Visiting times for the high dependency ward (HDU) at St Mary’s hospital were from 2pm to 8pm. Derek planned to arrive at the hospital at 2.10pm, hoping no one else would be visiting Mrs Hanks. If there was anyone there he’d leave straightaway without even saying hello. He had a large box of chocolates tucked under his arm. He had wanted to bring her a bouquet of flowers, bright and forgiving; pink carnations, pale-blue hyacinths, red roses as an apology. But he’d found out while looking for the visiting times on the hospital’s website that in line with most hospitals they no longer allowed flowers on the wards for fear of bringing in infection or triggering allergies. So he’d done the next best thing and bought her a box of chocolates. He hoped she enjoyed them.
He felt bad, really bad. He’d never intended Mrs Hanks should be physically harmed. He hated violence, abhorred it; even watching it on the television or Internet made him cringe and turn away. He didn’t like to see people hurting each other, he wanted everyone to be kind. In his ideal world there would be no violence and every child would have two loving parents. It was OK to teach someone a lesson as long as it didn’t involve violence; that had been his intention with Mrs Hanks. He had wanted to teach her a lesson for all the times she’d cheated on her husband. Never for a moment had he thought Mr Hanks would react as he had, attacking his wife with that large spanner and beating her unconscious. He’d always been so placid and accommodating. It had shaken Derek rigid.
Derek parked his van in the hospital car park and made his way in through the main entrance, hoping Mrs Hanks was making a good recovery. He knew from watching their CCTV that she’d been alive when the ambulance had taken her away. At that point, Mr Hanks had gone with the police, presumably to make a statement. Derek hadn’t slept properly since, and not knowing how she was or what Mr Hanks had told the police was becoming unbearable. There’d been a small piece in the local newspaper, just saying that a woman had been found unconscious at her home in Princess Street and a man was helping police with their enquiries. There’d been nothing about how badly she’d been hurt, although being in HDU wasn’t a good sign, he thought. When he’d telephoned the hospital to find out how she was, the nurse had said they only gave out information to the next of kin and he should contact her husband. Clearly that was impossible, so he’d decided to visit in person.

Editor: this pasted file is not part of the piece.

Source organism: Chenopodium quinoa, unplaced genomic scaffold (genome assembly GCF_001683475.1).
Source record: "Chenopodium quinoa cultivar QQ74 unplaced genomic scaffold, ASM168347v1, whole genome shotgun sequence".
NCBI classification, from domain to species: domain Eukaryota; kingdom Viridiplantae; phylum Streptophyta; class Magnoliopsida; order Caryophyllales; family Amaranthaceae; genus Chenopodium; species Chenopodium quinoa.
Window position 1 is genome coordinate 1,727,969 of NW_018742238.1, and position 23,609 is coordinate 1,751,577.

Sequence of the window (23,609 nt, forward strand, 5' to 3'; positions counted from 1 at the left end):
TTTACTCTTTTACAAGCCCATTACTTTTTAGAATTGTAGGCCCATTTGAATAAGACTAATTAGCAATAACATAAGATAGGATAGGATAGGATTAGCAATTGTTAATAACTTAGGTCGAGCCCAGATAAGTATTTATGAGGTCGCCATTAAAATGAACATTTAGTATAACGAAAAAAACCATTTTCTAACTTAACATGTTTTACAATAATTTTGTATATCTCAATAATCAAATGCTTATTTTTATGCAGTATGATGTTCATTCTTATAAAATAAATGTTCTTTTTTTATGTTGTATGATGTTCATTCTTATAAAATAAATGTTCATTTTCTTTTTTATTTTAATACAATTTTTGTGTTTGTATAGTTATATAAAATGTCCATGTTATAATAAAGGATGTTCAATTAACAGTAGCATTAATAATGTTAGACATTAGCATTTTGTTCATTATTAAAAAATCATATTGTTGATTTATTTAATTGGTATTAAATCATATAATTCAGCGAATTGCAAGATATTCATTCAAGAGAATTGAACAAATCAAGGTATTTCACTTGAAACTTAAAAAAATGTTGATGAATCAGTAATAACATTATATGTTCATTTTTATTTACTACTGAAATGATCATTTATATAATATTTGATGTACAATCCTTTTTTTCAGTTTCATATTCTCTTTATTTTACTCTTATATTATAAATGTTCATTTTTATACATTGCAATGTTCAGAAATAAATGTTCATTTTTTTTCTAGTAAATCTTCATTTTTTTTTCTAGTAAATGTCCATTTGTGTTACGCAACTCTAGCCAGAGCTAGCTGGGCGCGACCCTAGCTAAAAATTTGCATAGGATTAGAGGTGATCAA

The sign next to the lift showed that the HDU ward was on the second floor. With a shudder he got in and pressed for Floor 2. He hated hospitals and usually avoided them. His mother had been in hospital for two weeks when he’d been a child and at the time it had seemed she’d gone away forever. He’d visited her with his father but not every evening. His father wasn’t a good man and had resented having to look after his son. Derek remembered how unkind he’d been to him. He now associated hospitals with acute unhappiness and beatings.
The lift stopped and the doors opened. As he got out a woman stepped in. The HDU ward was signposted down a short corridor to his left. He stopped at the security locked double doors to the ward. If they asked who he was he’d have to say a relative. Summoning his courage – he hadn’t come this far to turn back now – he pressed the intercom button and waited, the tic at the corner of his eye began to agitate. Nothing happened so he pressed the button again and without any need to identify himself the doors released.
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